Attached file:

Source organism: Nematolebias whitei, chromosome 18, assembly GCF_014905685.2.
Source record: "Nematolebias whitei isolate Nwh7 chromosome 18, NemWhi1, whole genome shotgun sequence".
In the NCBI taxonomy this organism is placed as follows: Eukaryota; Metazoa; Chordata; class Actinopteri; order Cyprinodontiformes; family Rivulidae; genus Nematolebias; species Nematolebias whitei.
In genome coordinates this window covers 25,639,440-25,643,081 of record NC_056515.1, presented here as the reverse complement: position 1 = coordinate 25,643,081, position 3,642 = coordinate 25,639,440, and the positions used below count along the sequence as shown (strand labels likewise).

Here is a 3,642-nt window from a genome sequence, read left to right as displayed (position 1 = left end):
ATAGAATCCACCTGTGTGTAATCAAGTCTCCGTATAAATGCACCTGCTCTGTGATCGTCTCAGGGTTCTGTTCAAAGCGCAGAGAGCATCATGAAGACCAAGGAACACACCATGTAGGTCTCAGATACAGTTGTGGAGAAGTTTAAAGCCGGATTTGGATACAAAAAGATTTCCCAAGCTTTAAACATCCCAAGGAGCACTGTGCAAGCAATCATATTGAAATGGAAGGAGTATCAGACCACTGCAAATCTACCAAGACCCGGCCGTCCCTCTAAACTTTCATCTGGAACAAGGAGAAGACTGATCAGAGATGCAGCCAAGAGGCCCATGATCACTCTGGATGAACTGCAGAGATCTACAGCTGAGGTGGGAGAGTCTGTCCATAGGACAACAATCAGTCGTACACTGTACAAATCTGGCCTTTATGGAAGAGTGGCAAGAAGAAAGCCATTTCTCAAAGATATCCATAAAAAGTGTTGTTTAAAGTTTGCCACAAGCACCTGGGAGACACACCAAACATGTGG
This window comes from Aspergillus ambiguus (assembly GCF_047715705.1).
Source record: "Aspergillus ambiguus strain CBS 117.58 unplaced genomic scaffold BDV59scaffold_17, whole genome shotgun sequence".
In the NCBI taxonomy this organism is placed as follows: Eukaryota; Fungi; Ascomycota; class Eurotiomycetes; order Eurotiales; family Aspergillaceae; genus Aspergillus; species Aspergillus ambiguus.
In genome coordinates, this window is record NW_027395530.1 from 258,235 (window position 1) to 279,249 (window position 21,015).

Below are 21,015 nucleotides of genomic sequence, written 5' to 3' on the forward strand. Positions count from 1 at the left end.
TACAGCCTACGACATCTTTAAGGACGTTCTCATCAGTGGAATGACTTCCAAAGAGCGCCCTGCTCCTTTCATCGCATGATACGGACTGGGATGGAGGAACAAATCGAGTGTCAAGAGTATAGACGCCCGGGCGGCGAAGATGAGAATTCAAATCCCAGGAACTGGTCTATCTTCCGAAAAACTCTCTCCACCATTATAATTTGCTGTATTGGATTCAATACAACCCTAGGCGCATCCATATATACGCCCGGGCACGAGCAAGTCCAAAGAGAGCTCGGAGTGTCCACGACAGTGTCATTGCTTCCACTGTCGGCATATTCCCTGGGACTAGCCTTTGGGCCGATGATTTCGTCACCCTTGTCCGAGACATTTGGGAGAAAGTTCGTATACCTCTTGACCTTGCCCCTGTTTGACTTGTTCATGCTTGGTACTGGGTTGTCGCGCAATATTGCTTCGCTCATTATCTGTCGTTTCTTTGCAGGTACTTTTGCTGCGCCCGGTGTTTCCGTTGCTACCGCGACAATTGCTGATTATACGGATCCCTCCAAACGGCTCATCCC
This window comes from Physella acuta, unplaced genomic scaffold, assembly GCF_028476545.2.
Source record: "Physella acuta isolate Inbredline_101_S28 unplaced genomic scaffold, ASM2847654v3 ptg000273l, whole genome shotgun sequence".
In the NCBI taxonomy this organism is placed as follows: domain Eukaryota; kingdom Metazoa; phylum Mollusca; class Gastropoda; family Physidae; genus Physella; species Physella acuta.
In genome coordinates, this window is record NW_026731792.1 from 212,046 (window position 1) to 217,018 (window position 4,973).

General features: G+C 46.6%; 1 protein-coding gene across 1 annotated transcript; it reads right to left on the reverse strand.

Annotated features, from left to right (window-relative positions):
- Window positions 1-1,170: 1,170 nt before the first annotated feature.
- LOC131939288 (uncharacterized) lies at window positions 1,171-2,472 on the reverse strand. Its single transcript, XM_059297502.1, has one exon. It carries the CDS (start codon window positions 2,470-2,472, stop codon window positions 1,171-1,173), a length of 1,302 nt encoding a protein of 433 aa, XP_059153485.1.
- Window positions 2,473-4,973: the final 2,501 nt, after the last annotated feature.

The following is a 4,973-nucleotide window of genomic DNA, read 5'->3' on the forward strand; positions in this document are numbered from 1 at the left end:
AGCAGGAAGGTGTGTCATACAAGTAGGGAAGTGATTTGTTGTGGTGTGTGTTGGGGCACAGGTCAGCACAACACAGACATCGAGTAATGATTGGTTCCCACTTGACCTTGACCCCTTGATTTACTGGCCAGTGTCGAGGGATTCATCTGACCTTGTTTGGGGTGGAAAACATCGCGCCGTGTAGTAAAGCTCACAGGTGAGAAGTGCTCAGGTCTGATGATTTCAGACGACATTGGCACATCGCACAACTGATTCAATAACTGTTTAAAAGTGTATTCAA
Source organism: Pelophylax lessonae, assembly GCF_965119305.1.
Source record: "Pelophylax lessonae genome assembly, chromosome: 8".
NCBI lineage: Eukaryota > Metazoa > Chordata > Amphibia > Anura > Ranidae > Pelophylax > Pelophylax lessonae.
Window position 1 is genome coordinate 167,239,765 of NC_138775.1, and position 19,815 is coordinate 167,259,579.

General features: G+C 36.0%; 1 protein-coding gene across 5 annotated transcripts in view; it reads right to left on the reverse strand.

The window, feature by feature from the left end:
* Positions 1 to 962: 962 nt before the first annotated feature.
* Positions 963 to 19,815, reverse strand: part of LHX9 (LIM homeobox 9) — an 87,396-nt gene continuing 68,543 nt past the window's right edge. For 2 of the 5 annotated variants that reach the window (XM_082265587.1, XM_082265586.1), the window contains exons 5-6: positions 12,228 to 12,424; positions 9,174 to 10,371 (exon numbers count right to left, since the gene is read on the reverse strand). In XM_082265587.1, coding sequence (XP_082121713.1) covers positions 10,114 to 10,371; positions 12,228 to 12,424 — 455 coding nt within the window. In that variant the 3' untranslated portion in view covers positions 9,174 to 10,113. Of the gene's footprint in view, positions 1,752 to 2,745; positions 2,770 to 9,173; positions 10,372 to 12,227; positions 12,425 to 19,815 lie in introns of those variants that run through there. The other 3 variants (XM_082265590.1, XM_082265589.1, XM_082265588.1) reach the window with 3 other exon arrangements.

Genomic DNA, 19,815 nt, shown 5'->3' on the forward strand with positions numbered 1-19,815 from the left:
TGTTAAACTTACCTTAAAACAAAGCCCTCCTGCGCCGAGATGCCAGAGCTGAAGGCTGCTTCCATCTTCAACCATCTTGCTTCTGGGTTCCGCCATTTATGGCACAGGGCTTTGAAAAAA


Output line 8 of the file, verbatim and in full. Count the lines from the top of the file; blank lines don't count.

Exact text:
Source record: "Aspergillus ambiguus strain CBS 117.58 unplaced genomic scaffold BDV59scaffold_17, whole genome shotgun sequence".